The title is a play on the 1920s era absurdist catchphrase “Yes, We Have No Bananas,” which derives from who knows what, who cares, the 20s through the 50s were as close to an anoxic culture as human civilization could ever produce. Instead, this refers to the still heretical notion that individual humans are as gnats beneath the giant, mega-steamroller of the supersystem. Yes, we, as individuals, have no agency, despite what the religious and secular nostrums of the day may aver. The politics of our time are a dystopic disgrace, across all varieties of governmental organization, and we can do nothing but indulge in the self-gratification of making a single mark for this or that unreachable performer – since self-gratification is a necessary part of the human experience, though, voting has no downside. In this hyper-complex time, no vote is other than theater, and that one mark can be cancelled by the votes of tens of millions of knuckle-dragging simpletons obeying irrational endorsement of moron demagogues.
In the world of ideas, now chiefly operated by the corporate internet, lunacies based on the reptilian machinations of state-corporate megaliths crowd out the flowers of social truth and creative artistry. Education, now run according to the greater needs of those state-corporate and other enduring institutional behemoths, promotes the illusions of personal agency and meaningful destiny, filling up all those imprisoned hours of chair-bound servitude with preposterous siren songs of personal fortitude against the megamachine, when making a buck will override any and all youthful reveries towards prosocial employment. Books, podcasts, gaming, betting, sports, on-line dating, drug-taking, religious devotionalism, blogging, tourism, gun purchasing, consumerism in all of its forms – all pastimes dedicated to, based upon, propounded forward by, the false notions of individual control of social destiny.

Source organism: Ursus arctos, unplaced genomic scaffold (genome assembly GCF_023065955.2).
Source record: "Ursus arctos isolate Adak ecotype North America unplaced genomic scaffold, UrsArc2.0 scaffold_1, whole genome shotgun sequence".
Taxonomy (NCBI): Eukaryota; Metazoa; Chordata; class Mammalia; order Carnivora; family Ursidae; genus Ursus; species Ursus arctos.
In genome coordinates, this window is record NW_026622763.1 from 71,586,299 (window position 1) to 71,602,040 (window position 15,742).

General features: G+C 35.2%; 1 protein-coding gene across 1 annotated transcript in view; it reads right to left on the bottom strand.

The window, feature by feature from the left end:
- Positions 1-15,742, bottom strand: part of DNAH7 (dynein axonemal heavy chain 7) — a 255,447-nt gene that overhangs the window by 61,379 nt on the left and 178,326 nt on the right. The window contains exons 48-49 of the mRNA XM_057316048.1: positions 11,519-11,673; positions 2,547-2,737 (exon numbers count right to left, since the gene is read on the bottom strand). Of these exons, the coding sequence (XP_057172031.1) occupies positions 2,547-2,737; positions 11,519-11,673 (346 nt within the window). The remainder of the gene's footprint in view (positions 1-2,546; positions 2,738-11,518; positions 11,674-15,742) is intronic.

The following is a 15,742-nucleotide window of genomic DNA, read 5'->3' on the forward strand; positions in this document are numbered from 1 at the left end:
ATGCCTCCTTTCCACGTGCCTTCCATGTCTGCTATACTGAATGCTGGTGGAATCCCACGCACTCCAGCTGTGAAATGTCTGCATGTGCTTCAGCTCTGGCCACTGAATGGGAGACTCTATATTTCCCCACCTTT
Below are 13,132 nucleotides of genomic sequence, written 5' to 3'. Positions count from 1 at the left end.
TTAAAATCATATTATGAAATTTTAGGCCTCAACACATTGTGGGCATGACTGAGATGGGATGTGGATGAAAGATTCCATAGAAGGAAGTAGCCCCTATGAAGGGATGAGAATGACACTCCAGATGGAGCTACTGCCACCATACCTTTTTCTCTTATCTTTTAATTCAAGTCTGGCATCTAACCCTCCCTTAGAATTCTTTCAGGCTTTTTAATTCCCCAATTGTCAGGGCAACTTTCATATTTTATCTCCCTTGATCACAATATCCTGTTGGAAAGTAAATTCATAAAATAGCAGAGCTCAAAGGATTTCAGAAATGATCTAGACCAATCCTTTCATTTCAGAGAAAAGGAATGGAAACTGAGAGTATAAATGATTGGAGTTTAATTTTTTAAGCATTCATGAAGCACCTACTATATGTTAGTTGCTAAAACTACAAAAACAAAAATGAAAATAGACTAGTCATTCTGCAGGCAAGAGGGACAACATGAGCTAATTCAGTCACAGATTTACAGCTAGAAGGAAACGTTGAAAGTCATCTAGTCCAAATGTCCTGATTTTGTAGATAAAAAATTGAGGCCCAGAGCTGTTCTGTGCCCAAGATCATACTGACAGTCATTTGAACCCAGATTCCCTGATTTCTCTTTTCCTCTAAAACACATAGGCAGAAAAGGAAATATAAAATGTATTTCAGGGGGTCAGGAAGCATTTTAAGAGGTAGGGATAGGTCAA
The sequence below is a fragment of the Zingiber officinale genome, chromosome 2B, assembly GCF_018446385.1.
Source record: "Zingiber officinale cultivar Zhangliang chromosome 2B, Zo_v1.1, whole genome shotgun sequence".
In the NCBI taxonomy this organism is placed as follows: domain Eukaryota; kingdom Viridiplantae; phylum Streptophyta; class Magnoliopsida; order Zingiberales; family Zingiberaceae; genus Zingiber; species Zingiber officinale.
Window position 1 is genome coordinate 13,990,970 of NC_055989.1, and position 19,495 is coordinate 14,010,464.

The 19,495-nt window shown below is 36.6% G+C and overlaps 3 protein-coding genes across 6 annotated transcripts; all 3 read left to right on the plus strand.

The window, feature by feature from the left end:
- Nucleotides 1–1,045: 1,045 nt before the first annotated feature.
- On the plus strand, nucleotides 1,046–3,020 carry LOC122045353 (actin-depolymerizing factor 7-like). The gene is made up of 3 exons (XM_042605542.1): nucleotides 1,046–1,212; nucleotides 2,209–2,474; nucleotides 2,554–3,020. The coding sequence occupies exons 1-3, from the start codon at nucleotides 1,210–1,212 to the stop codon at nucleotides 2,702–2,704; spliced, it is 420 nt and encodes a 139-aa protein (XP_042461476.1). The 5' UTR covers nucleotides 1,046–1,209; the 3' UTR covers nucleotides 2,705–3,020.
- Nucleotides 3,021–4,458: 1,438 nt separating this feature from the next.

What is left then, if there is no agency that history and culture insists we believe in? There will always be, in contradistinction, mental energy to our individual lives. Those neurons are always working there, in life, producing terrawatts of psychic complexity, fabulous dioramas, oceans of imagined hurt and waves of intense pleasure. And in Luis Marques’s magnificent Capitalism and Environmental Collapse, a 2020 update and reprint in translation of a 2015 work in Portuguese, the world has a magnificent and brilliant research manifestation of the human drive toward scientific understanding of the human predicament. Marques organizes his book with extraordinary care and relentless insight, collating expert testimony from disparate world sources to the ecological destruction wrought by our inherited fossil fuel age. Just as there will never be an ad for a degrowth product to disturb this year’s or any year’s run of pestilent, obtuse ads for LiMu or the godawful “Megaverse,” there will never be a scintilla of recognition for this masterwork of intense, collated prosecution of the fossil fuel age. Ever heard of ocean deoxygenation? Defaunation? Through acquaintanceship with these facts, the reader should place Marques’s book as a classic to sit alongside Chris Clugston’s Blip and William Catton’s Overshoot, among others, and it should be read with highlighter ready to truly acknowledge the dimensions of the ecological crimes wrought by both capitalist corporations and capitalist states, which of course denotes every “developed” and “developing” country of any stripe. If Marques is to cling to some inconceivable hopium of anti-capitalism emerging triumphant at the end, then we’ll deal with that when the times comes, but for now, the fight over the human predicament has a new champion.